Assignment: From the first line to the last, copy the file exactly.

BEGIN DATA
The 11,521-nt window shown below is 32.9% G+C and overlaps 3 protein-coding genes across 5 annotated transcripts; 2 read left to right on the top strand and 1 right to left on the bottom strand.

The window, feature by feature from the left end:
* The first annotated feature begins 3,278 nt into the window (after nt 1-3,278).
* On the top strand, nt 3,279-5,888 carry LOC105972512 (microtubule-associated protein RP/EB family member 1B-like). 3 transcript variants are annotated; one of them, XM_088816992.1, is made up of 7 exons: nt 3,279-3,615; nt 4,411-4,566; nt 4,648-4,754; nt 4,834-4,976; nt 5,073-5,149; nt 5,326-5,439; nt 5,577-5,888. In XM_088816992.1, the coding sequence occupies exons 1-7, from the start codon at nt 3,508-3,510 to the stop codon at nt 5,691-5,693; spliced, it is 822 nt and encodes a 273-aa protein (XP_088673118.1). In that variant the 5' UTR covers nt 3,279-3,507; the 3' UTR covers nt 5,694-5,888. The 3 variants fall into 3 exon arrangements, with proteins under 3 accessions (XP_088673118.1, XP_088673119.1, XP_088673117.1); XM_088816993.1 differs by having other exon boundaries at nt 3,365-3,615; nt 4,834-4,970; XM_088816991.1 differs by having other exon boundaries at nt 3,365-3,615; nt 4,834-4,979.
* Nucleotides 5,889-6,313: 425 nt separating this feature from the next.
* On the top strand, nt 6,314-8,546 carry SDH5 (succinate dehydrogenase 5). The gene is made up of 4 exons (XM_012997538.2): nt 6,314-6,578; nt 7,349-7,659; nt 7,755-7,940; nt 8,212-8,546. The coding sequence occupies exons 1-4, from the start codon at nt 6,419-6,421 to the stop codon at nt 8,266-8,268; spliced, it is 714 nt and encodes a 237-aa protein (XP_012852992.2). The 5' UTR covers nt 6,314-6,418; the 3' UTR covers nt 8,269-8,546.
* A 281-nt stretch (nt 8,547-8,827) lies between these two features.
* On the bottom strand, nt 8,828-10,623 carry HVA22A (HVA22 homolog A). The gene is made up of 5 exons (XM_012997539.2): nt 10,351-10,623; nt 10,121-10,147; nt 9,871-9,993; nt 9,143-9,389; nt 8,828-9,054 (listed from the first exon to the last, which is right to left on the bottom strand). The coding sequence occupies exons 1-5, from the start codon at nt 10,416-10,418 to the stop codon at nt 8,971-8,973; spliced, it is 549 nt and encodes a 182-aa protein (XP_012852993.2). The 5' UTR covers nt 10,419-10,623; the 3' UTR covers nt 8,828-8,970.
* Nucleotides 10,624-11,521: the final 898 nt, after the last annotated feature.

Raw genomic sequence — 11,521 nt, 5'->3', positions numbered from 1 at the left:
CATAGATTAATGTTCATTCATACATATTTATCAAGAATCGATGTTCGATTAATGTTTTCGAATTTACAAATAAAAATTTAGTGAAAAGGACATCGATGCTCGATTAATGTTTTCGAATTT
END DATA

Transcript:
The 11,521-nt window shown below is 32.9% G+C and overlaps 3 protein-coding genes across 5 annotated transcripts; 2 read left to right on the top strand and 1 right to left on the bottom strand.

The window, feature by feature from the left end:
* The first annotated feature begins 3,278 nt into the window (after nt 1-3,278).
* On the top strand, nt 3,279-5,888 carry LOC105972512 (microtubule-associated protein RP/EB family member 1B-like). 3 transcript variants are annotated; one of them, XM_088816992.1, is made up of 7 exons: nt 3,279-3,615; nt 4,411-4,566; nt 4,648-4,754; nt 4,834-4,976; nt 5,073-5,149; nt 5,326-5,439; nt 5,577-5,888. In XM_088816992.1, the coding sequence occupies exons 1-7, from the start codon at nt 3,508-3,510 to the stop codon at nt 5,691-5,693; spliced, it is 822 nt and encodes a 273-aa protein (XP_088673118.1). In that variant the 5' UTR covers nt 3,279-3,507; the 3' UTR covers nt 5,694-5,888. The 3 variants fall into 3 exon arrangements, with proteins under 3 accessions (XP_088673118.1, XP_088673119.1, XP_088673117.1); XM_088816993.1 differs by having other exon boundaries at nt 3,365-3,615; nt 4,834-4,970; XM_088816991.1 differs by having other exon boundaries at nt 3,365-3,615; nt 4,834-4,979.
* Nucleotides 5,889-6,313: 425 nt separating this feature from the next.
* On the top strand, nt 6,314-8,546 carry SDH5 (succinate dehydrogenase 5). The gene is made up of 4 exons (XM_012997538.2): nt 6,314-6,578; nt 7,349-7,659; nt 7,755-7,940; nt 8,212-8,546. The coding sequence occupies exons 1-4, from the start codon at nt 6,419-6,421 to the stop codon at nt 8,266-8,268; spliced, it is 714 nt and encodes a 237-aa protein (XP_012852992.2). The 5' UTR covers nt 6,314-6,418; the 3' UTR covers nt 8,269-8,546.
* A 281-nt stretch (nt 8,547-8,827) lies between these two features.
* On the bottom strand, nt 8,828-10,623 carry HVA22A (HVA22 homolog A). The gene is made up of 5 exons (XM_012997539.2): nt 10,351-10,623; nt 10,121-10,147; nt 9,871-9,993; nt 9,143-9,389; nt 8,828-9,054 (listed from the first exon to the last, which is right to left on the bottom strand). The coding sequence occupies exons 1-5, from the start codon at nt 10,416-10,418 to the stop codon at nt 8,971-8,973; spliced, it is 549 nt and encodes a 182-aa protein (XP_012852993.2). The 5' UTR covers nt 10,419-10,623; the 3' UTR covers nt 8,828-8,970.
* Nucleotides 10,624-11,521: the final 898 nt, after the last annotated feature.

Raw genomic sequence — 11,521 nt, 5'->3', positions numbered from 1 at the left:
CATAGATTAATGTTCATTCATACATATTTATCAAGAATCGATGTTCGATTAATGTTTTCGAATTTACAAATAAAAATTTAGTGAAAAGGACATCGATGCTCGATTAATGTTTTCGAATTT